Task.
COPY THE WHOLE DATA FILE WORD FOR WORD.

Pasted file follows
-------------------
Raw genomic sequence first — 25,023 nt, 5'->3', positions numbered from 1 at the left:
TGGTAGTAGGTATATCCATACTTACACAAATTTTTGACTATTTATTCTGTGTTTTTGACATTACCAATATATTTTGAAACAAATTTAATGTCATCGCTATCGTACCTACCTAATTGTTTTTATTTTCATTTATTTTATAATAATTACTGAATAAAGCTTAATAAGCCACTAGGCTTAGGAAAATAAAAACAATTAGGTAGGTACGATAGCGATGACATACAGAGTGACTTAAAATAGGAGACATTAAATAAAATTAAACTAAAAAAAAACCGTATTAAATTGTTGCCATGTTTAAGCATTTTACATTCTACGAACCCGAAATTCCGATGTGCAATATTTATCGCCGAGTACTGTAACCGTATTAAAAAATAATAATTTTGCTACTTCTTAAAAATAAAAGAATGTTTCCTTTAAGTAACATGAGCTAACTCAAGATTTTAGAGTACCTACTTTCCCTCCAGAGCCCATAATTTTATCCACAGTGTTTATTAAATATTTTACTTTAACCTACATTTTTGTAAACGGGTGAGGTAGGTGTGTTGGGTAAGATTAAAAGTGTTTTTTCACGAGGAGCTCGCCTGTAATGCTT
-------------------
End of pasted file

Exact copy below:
Raw genomic sequence first — 25,023 nt, 5'->3', positions numbered from 1 at the left:
TGGTAGTAGGTATATCCATACTTACACAAATTTTTGACTATTTATTCTGTGTTTTTGACATTACCAATATATTTTGAAACAAATTTAATGTCATCGCTATCGTACCTACCTAATTGTTTTTATTTTCATTTATTTTATAATAATTACTGAATAAAGCTTAATAAGCCACTAGGCTTAGGAAAATAAAAACAATTAGGTAGGTACGATAGCGATGACATACAGAGTGACTTAAAATAGGAGACATTAAATAAAATTAAACTAAAAAAAAACCGTATTAAATTGTTGCCATGTTTAAGCATTTTACATTCTACGAACCCGAAATTCCGATGTGCAATATTTATCGCCGAGTACTGTAACCGTATTAAAAAATAATAATTTTGCTACTTCTTAAAAATAAAAGAATGTTTCCTTTAAGTAACATGAGCTAACTCAAGATTTTAGAGTACCTACTTTCCCTCCAGAGCCCATAATTTTATCCACAGTGTTTATTAAATATTTTACTTTAACCTACATTTTTGTAAACGGGTGAGGTAGGTGTGTTGGGTAAGATTAAAAGTGTTTTTTCACGAGGAGCTCGCCTGTAATGCTT